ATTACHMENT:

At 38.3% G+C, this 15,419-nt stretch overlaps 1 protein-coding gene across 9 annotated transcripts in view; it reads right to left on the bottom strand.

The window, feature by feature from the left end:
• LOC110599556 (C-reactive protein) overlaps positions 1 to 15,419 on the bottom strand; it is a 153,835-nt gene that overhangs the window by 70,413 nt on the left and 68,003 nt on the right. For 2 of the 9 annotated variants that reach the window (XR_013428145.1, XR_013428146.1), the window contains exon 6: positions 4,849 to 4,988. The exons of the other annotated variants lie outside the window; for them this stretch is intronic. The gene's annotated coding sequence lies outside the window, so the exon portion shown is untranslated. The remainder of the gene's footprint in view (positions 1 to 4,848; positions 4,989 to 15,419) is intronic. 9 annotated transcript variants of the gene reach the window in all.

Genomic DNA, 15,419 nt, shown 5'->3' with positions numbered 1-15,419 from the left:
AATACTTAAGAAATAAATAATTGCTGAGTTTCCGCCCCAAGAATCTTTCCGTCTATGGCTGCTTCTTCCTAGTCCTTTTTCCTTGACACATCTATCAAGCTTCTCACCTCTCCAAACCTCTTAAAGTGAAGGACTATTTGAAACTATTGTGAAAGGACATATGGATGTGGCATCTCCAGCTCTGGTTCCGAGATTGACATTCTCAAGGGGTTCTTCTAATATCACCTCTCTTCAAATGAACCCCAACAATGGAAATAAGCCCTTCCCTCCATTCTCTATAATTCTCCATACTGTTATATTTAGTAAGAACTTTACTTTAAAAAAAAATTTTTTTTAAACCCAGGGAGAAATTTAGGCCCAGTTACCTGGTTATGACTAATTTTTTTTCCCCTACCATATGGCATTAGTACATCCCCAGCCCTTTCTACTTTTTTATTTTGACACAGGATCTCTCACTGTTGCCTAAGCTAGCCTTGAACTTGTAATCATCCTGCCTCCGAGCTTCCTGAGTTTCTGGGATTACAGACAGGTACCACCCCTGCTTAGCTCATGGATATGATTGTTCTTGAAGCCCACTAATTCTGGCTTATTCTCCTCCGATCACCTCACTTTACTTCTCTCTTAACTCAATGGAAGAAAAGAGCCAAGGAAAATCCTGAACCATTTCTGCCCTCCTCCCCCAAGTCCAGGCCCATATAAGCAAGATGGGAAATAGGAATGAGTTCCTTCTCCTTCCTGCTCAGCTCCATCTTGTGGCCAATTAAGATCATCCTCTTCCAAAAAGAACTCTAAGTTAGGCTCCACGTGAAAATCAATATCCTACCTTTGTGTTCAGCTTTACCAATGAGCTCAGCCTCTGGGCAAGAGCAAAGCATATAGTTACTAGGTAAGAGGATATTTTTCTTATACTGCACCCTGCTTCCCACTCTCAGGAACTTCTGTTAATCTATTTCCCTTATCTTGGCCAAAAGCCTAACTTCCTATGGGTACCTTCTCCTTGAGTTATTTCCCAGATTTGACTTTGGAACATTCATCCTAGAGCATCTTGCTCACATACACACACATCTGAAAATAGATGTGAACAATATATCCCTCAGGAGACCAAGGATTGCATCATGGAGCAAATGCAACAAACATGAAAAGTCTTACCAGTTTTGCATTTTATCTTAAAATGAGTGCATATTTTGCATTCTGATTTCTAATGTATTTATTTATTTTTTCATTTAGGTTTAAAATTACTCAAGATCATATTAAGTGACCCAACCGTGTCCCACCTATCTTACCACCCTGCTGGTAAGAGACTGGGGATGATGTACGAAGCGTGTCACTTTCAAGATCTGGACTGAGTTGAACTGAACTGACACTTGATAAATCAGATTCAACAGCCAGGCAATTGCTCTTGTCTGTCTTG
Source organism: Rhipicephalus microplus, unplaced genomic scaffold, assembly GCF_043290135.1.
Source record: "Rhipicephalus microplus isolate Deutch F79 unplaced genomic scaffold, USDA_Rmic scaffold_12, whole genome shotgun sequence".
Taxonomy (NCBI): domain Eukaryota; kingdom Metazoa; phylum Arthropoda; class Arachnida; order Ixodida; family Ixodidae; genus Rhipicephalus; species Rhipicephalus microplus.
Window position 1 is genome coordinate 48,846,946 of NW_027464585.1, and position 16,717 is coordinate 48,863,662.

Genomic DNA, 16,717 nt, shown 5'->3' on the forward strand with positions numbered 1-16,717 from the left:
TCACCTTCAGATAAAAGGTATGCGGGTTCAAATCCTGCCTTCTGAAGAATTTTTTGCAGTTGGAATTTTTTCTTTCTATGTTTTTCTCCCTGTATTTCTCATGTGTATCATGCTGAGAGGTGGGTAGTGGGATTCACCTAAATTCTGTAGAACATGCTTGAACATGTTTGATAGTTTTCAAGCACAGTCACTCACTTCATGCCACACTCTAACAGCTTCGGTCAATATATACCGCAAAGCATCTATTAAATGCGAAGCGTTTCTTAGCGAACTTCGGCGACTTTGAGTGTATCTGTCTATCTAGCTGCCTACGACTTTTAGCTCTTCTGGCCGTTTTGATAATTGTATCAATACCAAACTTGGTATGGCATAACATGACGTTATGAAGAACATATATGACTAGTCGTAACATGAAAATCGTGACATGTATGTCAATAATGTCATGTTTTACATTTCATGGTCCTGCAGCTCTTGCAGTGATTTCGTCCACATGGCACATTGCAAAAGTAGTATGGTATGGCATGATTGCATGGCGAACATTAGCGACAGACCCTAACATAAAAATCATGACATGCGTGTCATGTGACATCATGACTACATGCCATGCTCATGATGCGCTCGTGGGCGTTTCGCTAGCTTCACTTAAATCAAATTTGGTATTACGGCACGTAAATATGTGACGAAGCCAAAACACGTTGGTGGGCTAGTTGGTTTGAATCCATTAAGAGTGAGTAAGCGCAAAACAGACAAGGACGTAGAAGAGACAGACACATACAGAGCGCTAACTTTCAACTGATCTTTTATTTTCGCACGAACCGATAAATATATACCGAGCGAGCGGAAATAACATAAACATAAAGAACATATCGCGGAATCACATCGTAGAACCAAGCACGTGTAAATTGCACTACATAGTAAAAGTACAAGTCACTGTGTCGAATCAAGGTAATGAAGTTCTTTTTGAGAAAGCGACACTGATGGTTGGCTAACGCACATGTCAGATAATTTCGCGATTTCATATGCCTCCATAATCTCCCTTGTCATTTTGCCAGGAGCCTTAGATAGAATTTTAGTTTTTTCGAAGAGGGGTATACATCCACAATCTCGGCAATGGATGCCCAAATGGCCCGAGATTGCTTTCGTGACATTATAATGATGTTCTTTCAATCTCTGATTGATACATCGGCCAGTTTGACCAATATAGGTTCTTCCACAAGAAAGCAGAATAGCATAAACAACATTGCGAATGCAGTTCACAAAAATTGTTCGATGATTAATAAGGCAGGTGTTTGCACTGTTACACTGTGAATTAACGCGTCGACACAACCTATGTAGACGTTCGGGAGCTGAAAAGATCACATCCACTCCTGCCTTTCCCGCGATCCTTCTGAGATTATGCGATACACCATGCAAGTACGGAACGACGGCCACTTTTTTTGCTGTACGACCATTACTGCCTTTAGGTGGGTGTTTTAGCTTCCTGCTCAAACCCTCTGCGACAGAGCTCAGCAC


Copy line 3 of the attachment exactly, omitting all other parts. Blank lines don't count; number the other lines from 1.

• LOC110599556 (C-reactive protein) overlaps positions 1 to 15,419 on the bottom strand; it is a 153,835-nt gene that overhangs the window by 70,413 nt on the left and 68,003 nt on the right. For 2 of the 9 annotated variants that reach the window (XR_013428145.1, XR_013428146.1), the window contains exon 6: positions 4,849 to 4,988. The exons of the other annotated variants lie outside the window; for them this stretch is intronic. The gene's annotated coding sequence lies outside the window, so the exon portion shown is untranslated. The remainder of the gene's footprint in view (positions 1 to 4,848; positions 4,989 to 15,419) is intronic. 9 annotated transcript variants of the gene reach the window in all.